(1821-80) was born in Rouen, France, the younger son of a provincial doctor. At age eighteen he was sent to study law in Paris but was afflicted with a mysterious nervous ailment and retired after only three years to live with his widowed mother. Supported by a private income, he devoted himself to his writing. The success of Madame Bovary
, his first novel, was ensured when it was deemed immoral by the French government. Flaubert went on to write Salammbô, Sentimental Education
, and Three Tales
, and his fame and reputation grew steadily after his death with the publication of his unfinished comic masterpiece Bouvard and Pécuchet
and the many remarkable volumes of his correspondence.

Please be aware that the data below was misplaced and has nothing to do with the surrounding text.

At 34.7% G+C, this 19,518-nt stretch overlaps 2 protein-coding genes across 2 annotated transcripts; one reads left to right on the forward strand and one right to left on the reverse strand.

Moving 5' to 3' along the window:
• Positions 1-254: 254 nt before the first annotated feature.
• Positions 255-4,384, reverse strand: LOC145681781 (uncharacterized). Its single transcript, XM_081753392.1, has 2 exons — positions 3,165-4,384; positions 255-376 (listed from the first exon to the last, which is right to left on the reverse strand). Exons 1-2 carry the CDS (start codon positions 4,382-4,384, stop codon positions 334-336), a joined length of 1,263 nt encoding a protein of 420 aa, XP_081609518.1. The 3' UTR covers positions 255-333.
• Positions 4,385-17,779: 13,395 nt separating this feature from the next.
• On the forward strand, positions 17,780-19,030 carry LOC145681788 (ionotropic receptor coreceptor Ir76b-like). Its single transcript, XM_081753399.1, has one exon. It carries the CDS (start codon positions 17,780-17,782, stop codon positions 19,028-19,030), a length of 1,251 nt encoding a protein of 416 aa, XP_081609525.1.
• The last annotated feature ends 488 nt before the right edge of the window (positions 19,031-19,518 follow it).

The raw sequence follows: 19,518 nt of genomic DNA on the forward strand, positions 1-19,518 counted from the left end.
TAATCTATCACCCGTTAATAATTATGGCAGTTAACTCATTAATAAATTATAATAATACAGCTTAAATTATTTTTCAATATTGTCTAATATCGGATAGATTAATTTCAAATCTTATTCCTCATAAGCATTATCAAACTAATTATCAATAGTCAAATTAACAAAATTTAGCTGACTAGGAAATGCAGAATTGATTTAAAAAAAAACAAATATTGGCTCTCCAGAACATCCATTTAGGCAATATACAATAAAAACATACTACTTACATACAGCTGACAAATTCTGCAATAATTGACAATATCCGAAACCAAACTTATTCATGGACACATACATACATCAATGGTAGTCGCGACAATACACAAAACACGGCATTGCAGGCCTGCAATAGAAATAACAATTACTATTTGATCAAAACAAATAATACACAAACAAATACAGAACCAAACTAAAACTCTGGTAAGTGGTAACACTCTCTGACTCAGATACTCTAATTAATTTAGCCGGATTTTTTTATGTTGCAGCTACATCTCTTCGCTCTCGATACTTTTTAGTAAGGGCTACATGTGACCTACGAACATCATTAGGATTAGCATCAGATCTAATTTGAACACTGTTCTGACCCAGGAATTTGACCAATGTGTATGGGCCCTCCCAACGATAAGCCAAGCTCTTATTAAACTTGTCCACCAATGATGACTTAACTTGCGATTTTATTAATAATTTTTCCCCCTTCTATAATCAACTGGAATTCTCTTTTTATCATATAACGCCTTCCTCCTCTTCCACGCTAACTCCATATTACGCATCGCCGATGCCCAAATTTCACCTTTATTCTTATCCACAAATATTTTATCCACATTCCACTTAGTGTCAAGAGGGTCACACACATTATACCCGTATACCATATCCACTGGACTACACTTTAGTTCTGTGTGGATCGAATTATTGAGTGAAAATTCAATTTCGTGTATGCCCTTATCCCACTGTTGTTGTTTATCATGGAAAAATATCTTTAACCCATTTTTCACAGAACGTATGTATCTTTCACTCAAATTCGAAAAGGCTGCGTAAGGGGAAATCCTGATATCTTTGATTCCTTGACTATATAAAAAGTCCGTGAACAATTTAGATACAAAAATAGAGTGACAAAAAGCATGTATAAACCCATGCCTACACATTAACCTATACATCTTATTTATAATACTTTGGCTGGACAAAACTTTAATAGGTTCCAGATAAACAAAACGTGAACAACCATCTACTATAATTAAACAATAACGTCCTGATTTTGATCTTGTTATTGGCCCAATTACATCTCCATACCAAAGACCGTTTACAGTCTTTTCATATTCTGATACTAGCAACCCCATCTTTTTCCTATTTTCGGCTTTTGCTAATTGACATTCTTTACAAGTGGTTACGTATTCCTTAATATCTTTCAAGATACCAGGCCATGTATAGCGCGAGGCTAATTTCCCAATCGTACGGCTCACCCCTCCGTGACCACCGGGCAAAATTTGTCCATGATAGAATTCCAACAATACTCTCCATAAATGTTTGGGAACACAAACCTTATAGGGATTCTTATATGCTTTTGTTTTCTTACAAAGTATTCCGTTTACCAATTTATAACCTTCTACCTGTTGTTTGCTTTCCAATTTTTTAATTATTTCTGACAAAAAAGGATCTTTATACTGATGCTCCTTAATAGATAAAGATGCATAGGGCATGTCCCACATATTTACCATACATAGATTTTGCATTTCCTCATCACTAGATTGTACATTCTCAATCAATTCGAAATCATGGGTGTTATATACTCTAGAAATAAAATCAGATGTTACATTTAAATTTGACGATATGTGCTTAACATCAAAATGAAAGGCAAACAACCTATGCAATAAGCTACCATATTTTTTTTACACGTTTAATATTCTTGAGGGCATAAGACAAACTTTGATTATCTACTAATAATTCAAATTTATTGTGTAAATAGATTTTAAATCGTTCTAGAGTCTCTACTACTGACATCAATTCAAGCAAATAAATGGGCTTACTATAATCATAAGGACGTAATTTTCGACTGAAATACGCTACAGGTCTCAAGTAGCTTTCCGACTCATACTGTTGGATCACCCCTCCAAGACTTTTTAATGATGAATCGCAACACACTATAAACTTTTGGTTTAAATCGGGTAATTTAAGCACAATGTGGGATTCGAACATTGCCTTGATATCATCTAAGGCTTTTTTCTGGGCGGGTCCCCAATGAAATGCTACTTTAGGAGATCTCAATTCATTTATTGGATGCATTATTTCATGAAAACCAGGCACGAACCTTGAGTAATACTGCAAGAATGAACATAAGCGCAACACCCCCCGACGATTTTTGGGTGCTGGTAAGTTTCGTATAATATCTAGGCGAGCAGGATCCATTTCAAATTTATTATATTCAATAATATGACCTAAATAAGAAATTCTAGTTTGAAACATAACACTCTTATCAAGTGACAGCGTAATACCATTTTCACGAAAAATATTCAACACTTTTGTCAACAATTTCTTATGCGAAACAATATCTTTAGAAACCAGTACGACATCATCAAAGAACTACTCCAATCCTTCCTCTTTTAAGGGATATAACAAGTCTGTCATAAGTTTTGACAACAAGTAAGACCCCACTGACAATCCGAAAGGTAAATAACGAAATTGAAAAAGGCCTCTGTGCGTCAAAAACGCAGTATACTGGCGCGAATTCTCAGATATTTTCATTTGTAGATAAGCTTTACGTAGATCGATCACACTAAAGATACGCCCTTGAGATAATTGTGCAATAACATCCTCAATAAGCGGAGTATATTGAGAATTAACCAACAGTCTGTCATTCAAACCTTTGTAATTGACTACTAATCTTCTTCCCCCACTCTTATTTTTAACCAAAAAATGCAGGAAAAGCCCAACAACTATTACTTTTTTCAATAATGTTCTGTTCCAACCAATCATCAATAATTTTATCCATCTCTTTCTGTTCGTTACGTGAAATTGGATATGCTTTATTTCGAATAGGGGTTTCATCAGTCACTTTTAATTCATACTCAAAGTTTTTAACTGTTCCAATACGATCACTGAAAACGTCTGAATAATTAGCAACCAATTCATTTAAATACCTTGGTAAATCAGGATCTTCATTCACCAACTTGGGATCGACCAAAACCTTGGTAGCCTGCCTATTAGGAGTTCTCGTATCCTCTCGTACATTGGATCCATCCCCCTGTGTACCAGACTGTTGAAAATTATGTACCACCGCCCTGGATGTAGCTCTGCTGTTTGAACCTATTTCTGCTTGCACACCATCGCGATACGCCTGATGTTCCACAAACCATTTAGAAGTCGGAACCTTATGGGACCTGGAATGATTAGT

Lydia Davis was awarded the 2003 French-American Foundation Translation Prize for her translation of Marcel Proust's Swann's Way and was named a Chevalier of the Order of Arts and Letters by the French government for her fiction and her translations of such modern writers as Proust, Maurice Blanchot, and Michel Leiris. She is the author of one novel, The End of the Story, and four volumes of stories, including Varieties of Disturbance, a National Book Award finalist. Her stories were recently brought together in one volume, The Collected Stories of Lydia Davis, which was called "a grand cumulative achievement" and "one of the great, strange American literary contributions" by James Wood in The New Yorker, and "one of the great books in recent literature" by Dan Chiasson in The New York Review of Books. A MacArthur Fellow, Davis lives near Albany, New York.